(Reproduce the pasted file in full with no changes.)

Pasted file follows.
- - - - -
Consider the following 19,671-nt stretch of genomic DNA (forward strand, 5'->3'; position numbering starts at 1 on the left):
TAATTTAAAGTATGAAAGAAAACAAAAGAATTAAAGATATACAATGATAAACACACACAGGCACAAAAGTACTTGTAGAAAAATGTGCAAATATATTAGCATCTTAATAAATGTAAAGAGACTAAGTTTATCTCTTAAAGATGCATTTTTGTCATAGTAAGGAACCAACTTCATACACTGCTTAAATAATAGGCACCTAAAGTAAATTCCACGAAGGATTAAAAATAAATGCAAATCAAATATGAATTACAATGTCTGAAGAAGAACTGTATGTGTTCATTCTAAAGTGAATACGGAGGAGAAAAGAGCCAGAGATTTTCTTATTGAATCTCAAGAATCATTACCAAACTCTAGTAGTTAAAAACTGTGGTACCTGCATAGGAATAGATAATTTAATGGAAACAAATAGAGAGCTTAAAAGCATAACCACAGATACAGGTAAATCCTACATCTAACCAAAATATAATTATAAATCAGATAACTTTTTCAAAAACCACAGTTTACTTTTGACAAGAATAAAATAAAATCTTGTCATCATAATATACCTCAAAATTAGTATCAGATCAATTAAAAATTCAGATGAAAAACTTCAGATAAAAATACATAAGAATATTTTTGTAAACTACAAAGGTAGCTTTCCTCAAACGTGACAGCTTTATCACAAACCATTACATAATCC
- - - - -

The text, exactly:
Consider the following 19,671-nt stretch of genomic DNA (forward strand, 5'->3'; position numbering starts at 1 on the left):
TAATTTAAAGTATGAAAGAAAACAAAAGAATTAAAGATATACAATGATAAACACACACAGGCACAAAAGTACTTGTAGAAAAATGTGCAAATATATTAGCATCTTAATAAATGTAAAGAGACTAAGTTTATCTCTTAAAGATGCATTTTTGTCATAGTAAGGAACCAACTTCATACACTGCTTAAATAATAGGCACCTAAAGTAAATTCCACGAAGGATTAAAAATAAATGCAAATCAAATATGAATTACAATGTCTGAAGAAGAACTGTATGTGTTCATTCTAAAGTGAATACGGAGGAGAAAAGAGCCAGAGATTTTCTTATTGAATCTCAAGAATCATTACCAAACTCTAGTAGTTAAAAACTGTGGTACCTGCATAGGAATAGATAATTTAATGGAAACAAATAGAGAGCTTAAAAGCATAACCACAGATACAGGTAAATCCTACATCTAACCAAAATATAATTATAAATCAGATAACTTTTTCAAAAACCACAGTTTACTTTTGACAAGAATAAAATAAAATCTTGTCATCATAATATACCTCAAAATTAGTATCAGATCAATTAAAAATTCAGATGAAAAACTTCAGATAAAAATACATAAGAATATTTTTGTAAACTACAAAGGTAGCTTTCCTCAAACGTGACAGCTTTATCACAAACCATTACATAATCC